Braiding Sweetgrass by Robin Wall Kimmerer, a Review

Braiding Sweetgrass by Robin Wall Kimmerer: Review

Braiding Sweetgrass by Robin Wall Kimmerer, a Review.

Goosebumps. As I read the opening chapter of Braiding Sweetgrass, the myth of Skywoman falling, a creation story so different from our own, my body responded with an unconscious, kinetic shiver. It proved to be the first of many spontaneous physical reactions that interrupted my reading right through to the end. An audible sigh, tear filled eyes, a tight gut, an internal smile.

This is a remarkable book. A sacred text, a gentle teaching. It’s a reminder of who we are in relation to land, and an invocation to reconnect with country through both tangible relationships of regenerative reciprocity as well as through symbolic layering, ceremony and the personified recognition of all of creation.

While my body reacted spontaneously, on the conscious level I was stimulated in other ways. I read with a pencil in my hand, underlining sentences and highlighting paragraphs. I was swept along with the lush tenderness of Kimmerer’s language, her precise and poetic descriptions of equisite botanical details. I was astonished by glorious scientific phenomenon and humbled by the generosity of certain species. And while we need to know, and to know again, of the histories of indigenous peoples and the destruction of our environments – the brutal consequences of colonialism and capitilism – Robin Wall Kimmerer does not lead us down a tunnel of despair.

The wisdom contained in every page is a godsend. And the teachings are astoundingly beautiful. Through both the voices and stories of indigenous elders and her own experiences of teaching botany at universities, Kimmerer takes us into a world where the economy is based on the giving and receiving of gifts, where gratitude and responsibility are never taken for granted and where humans are indebted to strawberries, maples and reeds. She opens us to new perspectives of handcraft and camping, forest care and farming, and shares the frustration of trying to re-learn the  species-inclusive grammar of near extinct languages.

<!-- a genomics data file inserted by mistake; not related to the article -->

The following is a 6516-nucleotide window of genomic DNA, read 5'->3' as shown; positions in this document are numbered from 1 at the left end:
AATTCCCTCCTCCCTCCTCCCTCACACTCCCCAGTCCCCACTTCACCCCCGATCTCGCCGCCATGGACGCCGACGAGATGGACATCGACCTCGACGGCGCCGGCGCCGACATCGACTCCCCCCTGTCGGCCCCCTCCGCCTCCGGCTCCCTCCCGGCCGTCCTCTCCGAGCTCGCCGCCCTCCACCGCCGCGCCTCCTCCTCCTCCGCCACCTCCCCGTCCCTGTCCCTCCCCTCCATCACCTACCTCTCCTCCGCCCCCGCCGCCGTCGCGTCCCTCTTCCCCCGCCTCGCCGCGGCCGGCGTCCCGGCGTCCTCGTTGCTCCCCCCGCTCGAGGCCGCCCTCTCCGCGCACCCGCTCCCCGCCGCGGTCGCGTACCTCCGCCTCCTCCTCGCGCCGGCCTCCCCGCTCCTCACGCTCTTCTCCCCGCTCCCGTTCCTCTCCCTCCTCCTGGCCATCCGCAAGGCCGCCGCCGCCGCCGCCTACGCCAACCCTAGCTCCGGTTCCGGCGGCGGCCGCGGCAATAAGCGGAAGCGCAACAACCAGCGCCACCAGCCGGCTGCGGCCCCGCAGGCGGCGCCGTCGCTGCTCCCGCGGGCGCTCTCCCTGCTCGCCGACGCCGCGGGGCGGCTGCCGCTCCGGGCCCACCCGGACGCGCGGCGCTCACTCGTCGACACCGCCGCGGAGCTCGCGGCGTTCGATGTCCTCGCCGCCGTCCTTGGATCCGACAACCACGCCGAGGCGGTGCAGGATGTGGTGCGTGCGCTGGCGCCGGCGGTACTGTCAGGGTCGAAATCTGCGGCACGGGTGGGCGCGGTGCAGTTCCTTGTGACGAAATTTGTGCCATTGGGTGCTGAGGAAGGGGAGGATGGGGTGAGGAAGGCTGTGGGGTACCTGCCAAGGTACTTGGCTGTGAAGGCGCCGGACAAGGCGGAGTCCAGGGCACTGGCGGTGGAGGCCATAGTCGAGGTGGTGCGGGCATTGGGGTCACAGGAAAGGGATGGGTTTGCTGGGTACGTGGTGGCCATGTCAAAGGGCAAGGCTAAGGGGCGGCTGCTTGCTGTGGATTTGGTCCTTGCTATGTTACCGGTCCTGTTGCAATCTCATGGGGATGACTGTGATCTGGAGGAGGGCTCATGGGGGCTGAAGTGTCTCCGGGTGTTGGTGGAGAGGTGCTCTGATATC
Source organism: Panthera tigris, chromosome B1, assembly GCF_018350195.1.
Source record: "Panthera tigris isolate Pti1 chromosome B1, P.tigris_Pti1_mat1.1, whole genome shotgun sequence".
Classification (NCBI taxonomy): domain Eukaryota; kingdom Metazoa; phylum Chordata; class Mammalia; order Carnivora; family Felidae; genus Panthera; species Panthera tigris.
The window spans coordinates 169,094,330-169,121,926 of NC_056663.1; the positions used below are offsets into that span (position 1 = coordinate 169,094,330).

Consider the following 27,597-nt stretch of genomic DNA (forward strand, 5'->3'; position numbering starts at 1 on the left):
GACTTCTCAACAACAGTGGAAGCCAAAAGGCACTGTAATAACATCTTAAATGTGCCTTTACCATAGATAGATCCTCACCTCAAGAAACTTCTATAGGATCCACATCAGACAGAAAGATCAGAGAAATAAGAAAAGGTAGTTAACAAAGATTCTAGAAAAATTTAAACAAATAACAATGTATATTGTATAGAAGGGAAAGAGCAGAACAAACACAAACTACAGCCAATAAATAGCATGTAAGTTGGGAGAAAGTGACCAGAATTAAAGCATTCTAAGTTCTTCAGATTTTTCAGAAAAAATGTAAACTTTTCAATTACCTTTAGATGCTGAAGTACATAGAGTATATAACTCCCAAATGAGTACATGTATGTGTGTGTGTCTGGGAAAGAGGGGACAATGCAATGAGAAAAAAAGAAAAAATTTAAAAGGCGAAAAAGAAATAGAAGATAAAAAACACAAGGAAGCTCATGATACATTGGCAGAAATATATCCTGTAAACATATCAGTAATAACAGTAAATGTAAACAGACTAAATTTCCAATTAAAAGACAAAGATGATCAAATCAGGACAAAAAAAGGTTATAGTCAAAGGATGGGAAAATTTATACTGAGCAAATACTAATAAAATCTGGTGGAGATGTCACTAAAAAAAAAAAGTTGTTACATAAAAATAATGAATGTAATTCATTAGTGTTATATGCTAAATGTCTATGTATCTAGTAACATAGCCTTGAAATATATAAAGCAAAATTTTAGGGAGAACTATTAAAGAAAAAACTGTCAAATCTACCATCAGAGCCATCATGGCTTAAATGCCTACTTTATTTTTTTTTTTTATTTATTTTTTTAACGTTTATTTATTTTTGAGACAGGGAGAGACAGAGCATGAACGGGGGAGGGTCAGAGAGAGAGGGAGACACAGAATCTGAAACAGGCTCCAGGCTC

I could spend a whole day listening. And a whole night. And in the morning, without my hearing it, there might be a mushroom that was not there the night before, creamy white, pushed up from the pine needle duff, out of darkness to light, still glistening with the fluid of its passage. Puhpowee.

Listening in wild places, we are audience to conversations in a language not our own...

My first taste of the missing language was the word Puhpowee on my tongue. I stumbled upon it in a book by the Anishinaabe ethnobotanist Keewaydinoquay, in a treatise on the the traditional uses of funghi by our people. Puhpowee, she explained, translates as “the force which causes mushrooms to push up from the earth overnight.”. As a biologist, I was stunned that such a word existed. In all its technical vocabulary, Western science has no such term, no words to hold this mystery. … The language that holds Puhpowee is one that I wanted to speak.

- from the chapter “Learning the Grammar of Animacy”

Language, stories, myths and the reality of how our future will be blessed if we can only find a way to recognise and articulate the sanctity and equality of all of nature: animate and inanimate, human and the more than human. If we can find a way to return home.

Braiding Sweetgrass by Robin Wall Kimmerer: Review

Hidden away in the notes at the very end, Kimmerer explains why the names of plants and natural phenomenon are often capitilised in her writing. Science in particular and culture in general has long adopted the protocol of only adding a capital letter to the names of humans. Inherent to this grammatical gesture is the belief that homo sapiens sits at the apex of a pyramid that denotes the importance of life. For all the other species on the planet, capitilisation occurs only when the name of a human has been attached.

“Thus, the first blossoms of the spring woods are written as bloodroot and the pink star of a Californian woodland is Kellogg’s tiger lily.” The significance of this is that non-human species are stripped of “personhood” and the consequences, both for the natural world and for our collective consciousness, are what Kimmerer asks us to explore.

The beauty of the end note, however, lies not in the explanation, but rather in the realisation that through the reading you’ve become so aligned with the indigenous appreciation of life in all forms that you’ve noticed nothing strange about her friendships with Spruce, White Willow and Fir. On the contrary, you want to emulate it.

Braiding Sweetgrass is transformative.  It’s medicine for our times. Long before the end, you’ll be observing nature in a different light. You’ll be wanting to cultivate relationships, personal and powerful, based on gratitude and reciprocity, with every living thing around you.

Read More

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Angelina Brazzale

Angelina Brazzale is the founding creative director of Empress and Sister. Like her chart ruler, Mercury, she travels between worlds. She has degrees in English Literature and in Fine Arts, Ceramics. She's a Primary Health Coach, having reversed autoimmune disease through the protocols of ancestral health. She spent over 10 years teaching yoga and meditation. She reads Tarot, writes and makes art, and is sensitive to the energy in crystals and trees. Visit her Page in the Empress and Sister Collective for information, products and services.

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